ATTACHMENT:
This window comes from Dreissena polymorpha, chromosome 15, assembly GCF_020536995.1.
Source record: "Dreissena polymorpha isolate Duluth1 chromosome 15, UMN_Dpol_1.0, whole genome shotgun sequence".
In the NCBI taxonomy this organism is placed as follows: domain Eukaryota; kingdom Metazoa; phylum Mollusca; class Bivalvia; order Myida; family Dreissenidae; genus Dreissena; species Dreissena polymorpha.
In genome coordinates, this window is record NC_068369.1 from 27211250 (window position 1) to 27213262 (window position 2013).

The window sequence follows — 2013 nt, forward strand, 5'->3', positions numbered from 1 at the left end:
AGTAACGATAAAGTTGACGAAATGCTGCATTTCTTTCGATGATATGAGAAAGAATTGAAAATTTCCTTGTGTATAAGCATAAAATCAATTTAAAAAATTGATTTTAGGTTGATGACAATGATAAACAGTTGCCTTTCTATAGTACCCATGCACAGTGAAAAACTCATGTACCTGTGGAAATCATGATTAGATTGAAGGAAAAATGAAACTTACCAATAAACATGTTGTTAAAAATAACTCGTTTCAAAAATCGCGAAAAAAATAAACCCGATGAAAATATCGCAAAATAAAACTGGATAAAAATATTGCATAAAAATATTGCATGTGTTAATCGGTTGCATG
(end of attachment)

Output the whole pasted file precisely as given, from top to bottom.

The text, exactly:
This window comes from Dreissena polymorpha, chromosome 15, assembly GCF_020536995.1.
Source record: "Dreissena polymorpha isolate Duluth1 chromosome 15, UMN_Dpol_1.0, whole genome shotgun sequence".
In the NCBI taxonomy this organism is placed as follows: domain Eukaryota; kingdom Metazoa; phylum Mollusca; class Bivalvia; order Myida; family Dreissenidae; genus Dreissena; species Dreissena polymorpha.
In genome coordinates, this window is record NC_068369.1 from 27211250 (window position 1) to 27213262 (window position 2013).

The window sequence follows — 2013 nt, forward strand, 5'->3', positions numbered from 1 at the left end:
AGTAACGATAAAGTTGACGAAATGCTGCATTTCTTTCGATGATATGAGAAAGAATTGAAAATTTCCTTGTGTATAAGCATAAAATCAATTTAAAAAATTGATTTTAGGTTGATGACAATGATAAACAGTTGCCTTTCTATAGTACCCATGCACAGTGAAAAACTCATGTACCTGTGGAAATCATGATTAGATTGAAGGAAAAATGAAACTTACCAATAAACATGTTGTTAAAAATAACTCGTTTCAAAAATCGCGAAAAAAATAAACCCGATGAAAATATCGCAAAATAAAACTGGATAAAAATATTGCATAAAAATATTGCATGTGTTAATCGGTTGCATG